How to Argue Productively
Most arguments aren't productive. But argument can be productive if you do it right.
The First Rule
The first rule of productive argument is the same as in many other areas: Define your goals.
Do you want to discover the truth, understand the other person, or just win a competition?
This blog post applies only to the first two goals: discovering the truth and understanding the other person.
The Second Rule
The second rule of productive argument is obvious but usually ignored: Get a clear idea of what you're arguing about.
Many arguments end up bitter and unresolved because of ignoring the second rule. At the very beginning, identify the areas where you and the other person agree. At the same time, identify as clearly as possible where you disagree.
Focus your attention on the specific points where you disagree. Discuss them one at a time. Don't try to cover everything at once.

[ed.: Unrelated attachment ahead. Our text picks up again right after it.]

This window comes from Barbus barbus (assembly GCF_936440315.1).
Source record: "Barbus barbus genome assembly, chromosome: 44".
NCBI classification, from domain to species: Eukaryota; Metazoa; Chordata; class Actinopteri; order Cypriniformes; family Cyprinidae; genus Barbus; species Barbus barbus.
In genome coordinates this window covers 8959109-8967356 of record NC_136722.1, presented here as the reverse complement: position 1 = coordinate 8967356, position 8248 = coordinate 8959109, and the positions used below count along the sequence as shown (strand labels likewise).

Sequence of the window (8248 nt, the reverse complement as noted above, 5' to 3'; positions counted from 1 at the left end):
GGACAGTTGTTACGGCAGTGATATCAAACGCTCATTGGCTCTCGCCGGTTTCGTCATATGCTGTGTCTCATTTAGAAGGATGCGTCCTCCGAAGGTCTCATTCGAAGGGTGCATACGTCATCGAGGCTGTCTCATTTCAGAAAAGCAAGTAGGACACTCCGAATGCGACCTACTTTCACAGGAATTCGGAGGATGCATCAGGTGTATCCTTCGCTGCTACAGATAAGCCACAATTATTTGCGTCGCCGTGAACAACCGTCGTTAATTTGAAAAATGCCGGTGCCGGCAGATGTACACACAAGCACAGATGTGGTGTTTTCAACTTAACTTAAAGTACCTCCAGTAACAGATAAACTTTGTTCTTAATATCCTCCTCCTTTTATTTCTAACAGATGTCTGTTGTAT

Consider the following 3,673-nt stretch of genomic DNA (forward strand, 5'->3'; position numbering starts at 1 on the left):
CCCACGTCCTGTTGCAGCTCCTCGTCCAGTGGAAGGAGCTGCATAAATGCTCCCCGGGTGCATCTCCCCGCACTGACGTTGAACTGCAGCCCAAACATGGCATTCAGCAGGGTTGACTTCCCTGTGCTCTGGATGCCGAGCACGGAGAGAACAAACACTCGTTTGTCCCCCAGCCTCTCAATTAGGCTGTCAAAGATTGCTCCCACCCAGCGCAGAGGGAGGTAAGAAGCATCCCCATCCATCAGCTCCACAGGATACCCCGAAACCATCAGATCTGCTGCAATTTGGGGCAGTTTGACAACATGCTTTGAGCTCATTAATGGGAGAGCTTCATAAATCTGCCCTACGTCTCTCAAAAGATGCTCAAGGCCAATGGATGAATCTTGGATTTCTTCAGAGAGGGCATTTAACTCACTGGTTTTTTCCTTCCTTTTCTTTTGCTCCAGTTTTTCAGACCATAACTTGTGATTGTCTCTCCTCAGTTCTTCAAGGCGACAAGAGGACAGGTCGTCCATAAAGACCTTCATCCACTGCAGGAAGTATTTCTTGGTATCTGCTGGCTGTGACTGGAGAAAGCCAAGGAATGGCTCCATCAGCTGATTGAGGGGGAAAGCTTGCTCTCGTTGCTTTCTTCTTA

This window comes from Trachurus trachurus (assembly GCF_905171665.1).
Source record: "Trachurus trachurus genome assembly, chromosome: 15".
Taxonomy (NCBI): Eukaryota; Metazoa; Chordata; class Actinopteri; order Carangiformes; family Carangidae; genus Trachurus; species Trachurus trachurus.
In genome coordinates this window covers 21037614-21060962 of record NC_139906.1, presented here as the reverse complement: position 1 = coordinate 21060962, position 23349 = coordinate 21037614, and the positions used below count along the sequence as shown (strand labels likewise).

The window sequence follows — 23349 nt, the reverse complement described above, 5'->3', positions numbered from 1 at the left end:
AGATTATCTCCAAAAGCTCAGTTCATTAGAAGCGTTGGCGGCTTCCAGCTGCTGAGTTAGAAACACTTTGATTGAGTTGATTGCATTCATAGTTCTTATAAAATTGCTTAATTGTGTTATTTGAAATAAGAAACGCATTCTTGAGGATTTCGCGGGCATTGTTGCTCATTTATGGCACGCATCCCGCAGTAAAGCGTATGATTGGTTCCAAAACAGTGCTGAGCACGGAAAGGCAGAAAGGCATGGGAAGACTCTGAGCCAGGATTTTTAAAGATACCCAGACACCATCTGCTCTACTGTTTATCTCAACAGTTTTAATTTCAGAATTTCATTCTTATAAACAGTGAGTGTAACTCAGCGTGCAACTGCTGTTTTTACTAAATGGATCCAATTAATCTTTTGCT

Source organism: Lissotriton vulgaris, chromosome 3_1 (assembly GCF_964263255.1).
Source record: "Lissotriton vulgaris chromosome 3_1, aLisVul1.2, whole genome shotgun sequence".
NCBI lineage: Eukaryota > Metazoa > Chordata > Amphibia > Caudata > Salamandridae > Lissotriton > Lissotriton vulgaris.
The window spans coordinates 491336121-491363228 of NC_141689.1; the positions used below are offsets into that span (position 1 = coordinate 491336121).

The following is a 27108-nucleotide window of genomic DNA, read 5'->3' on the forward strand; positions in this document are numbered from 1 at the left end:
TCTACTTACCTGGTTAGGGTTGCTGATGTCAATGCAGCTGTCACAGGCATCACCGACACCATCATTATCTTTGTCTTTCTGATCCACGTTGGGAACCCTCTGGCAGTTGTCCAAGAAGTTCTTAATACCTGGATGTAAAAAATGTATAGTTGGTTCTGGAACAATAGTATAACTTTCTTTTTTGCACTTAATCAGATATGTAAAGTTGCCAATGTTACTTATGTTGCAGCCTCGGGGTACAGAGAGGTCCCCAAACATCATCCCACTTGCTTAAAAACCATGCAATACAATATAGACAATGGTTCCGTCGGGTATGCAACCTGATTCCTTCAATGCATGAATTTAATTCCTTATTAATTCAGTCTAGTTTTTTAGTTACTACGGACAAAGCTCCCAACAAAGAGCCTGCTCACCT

The Third Rule
The third rule of productive argument is: Identify the underlying points on which you disagree.
For example, suppose you disagree about whether or not "Person X is a racist."
You might find that you disagree about:
- What the word "racist" means.
- What facts justify calling someone a racist.
- What the facts are in the specific case you're discussing.
At the end of the discussion, you might still disagree but you'll understand why. You'll also know what additional information might help you come closer to agreement.
As an added bonus, you will understand each other better. You will have taken a small step toward making society more rational, peaceful, and tolerant.